I took a brief afternoon stroll over to the rustic booth that has been in the Dunster courtyard for the past week. The booth is called a sukkah, the traditional temporary Jewish "home" constructed for the seven-day holiday of Sukkot each fall.
Dunster House Senior Tutor Suzi Naiburg has put up the sukkah in the past, but this year the sukkah's presence and use have aroused the ire of some house residents.
The criticisms proceeded on two fronts. One student opposed the very presence of the sukkah, citing it as an example of an inappropriate public religious symbol. Notwithstanding his mildly offensive comments about how "some people in Dunster have influence in the house and can get the courtyard to use for what they support," his position probably speaks to a sizable group of students.
Another group of students raised a more serious objection. They didn't mind the sukkah per se, but they found the "Harvest Festival" that was held in it on Sunday night to be a tasteless, almost cynical manipulation of religious traditions in the name of multicultural diversity. The festival incorporated Jewish, Chinese and neo-pagan ideas about the harvest season. Several Chinese students door-dropped a "silent protest" to residents, arguing that the differences between religious traditions should not be blurred.
The first student's objection, though sensible at first blush, is silly. We are at Harvard to learn not just from our professors but from our peers. Religious symbols that are tasteful and educational are just as legitimate as dance festivals and movie nights. Students must overcome the fear that public religious displays are inherently exclusive.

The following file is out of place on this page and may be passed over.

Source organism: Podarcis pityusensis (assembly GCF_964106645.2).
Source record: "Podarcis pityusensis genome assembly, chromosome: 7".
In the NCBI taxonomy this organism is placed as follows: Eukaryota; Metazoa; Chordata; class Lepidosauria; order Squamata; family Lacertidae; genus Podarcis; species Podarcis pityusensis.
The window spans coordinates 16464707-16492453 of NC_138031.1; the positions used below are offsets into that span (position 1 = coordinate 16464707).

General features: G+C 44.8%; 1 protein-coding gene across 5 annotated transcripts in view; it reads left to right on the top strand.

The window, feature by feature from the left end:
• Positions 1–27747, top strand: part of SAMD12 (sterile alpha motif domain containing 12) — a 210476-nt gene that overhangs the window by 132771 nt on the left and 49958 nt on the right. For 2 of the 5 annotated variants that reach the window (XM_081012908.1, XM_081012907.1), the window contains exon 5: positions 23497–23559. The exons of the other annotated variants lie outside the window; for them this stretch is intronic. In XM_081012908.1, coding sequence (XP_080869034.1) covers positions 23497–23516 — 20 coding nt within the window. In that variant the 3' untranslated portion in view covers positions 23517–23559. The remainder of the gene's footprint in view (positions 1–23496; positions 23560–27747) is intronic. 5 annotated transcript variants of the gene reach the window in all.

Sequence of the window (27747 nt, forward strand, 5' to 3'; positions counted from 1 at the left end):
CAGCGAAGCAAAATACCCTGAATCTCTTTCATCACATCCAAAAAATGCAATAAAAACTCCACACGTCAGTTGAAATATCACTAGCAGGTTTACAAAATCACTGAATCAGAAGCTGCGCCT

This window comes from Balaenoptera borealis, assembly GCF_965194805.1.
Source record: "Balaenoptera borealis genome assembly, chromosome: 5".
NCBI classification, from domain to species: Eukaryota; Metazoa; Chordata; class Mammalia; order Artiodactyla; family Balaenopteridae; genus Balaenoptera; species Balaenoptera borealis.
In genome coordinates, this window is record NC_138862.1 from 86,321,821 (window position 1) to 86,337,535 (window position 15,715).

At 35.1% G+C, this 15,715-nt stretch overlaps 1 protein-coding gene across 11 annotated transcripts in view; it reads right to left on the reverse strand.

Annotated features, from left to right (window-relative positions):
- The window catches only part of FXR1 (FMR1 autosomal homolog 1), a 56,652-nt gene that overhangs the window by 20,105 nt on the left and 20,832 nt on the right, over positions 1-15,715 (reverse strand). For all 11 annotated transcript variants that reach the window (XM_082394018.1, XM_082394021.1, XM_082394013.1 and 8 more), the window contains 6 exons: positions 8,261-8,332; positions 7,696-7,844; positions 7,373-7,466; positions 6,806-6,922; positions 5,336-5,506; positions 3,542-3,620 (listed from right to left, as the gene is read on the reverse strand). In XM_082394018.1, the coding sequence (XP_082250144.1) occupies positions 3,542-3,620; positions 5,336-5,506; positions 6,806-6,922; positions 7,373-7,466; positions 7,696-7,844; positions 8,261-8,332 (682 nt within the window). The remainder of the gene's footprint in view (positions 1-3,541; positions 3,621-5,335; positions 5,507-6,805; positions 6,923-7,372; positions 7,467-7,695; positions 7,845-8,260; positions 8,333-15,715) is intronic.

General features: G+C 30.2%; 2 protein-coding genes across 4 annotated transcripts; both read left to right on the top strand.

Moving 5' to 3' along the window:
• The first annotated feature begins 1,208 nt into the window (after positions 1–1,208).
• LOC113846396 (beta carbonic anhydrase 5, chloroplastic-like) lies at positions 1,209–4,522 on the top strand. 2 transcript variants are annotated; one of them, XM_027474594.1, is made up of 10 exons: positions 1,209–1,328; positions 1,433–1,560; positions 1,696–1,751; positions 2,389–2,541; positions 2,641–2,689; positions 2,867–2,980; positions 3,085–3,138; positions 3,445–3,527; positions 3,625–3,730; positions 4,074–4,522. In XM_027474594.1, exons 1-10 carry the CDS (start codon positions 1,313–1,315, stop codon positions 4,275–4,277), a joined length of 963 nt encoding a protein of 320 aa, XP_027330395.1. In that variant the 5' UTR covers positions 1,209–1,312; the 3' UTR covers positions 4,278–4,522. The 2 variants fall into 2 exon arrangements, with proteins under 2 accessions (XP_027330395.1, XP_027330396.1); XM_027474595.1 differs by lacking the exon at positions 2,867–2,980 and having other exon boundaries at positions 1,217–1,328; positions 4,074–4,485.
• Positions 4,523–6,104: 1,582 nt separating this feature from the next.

That said, the Dunster sukkah has some problems. If you missed Sunday's festival (as I did), you would be hard pressed to know what in God's name that booth is doing in the middle of the courtyard. No signs hang on the makeshift walls, and I found no obvious notices around the house explaining the object and its purpose. Unless such displays are informative and accessible, they are of little worth, and possibly even offensive.
Second, religious diversity must mean that we explore different traditions on their own terms, in their own settings. Common threads are always fascinating, but cannot be the basis for learning about a tradition. A sukkah is fine as an authentically Jewish symbol; as a multicultural harvest hut, it is questionable at best.
Third, for religious values and traditions to serve their proper function in the College, namely, to help us learn more about one another, students, not faculty and staff, must spearhead projects like the Dunster sukkah. Besides, Harvard is blessed with many students that are knowledgeable and deeply committed to religious life. Not to involve them in planning house projects is to squander a tremendous resource.
These issues will not go away. Last spring, Dean of the College Harry R. Lewis '68 decided, prudently in my opinion, that Hanukkah candle lightings in dorm rooms would no longer be allowed. A rash of fires had damaged University property and had put other students at risk. The proposed change, however, provides that a public space, like a Junior Common Room or a dining hall, be set aside for Jewish students to perform the candle lighting ritual.
Now, it remains to be seen whether the new policy will actually be enforced. Will a security guard who happens to notice a few flickering flames on the eighth floor of the Leverett towers bound up the stairs to nip disaster in the bud? I doubt it. But if Lewis is serious about the rule, then the houses will experience their first full-blown public religious celebration this December. Will that be met with the same concerns as surrounded the Dunster House sukkah? Will house committees and masters help pay for those celebrations, or are such expenditures inappropriate?
More than ever, we need a policy that outlines what type of religious displays are encouraged and who should pay for them. Guided by the principles of diversity and education, the students and Lewis can succeed in bringing meaningful, authentic traditions into house life.
Ethan M. Tucker's column appears on alternate Thursdays.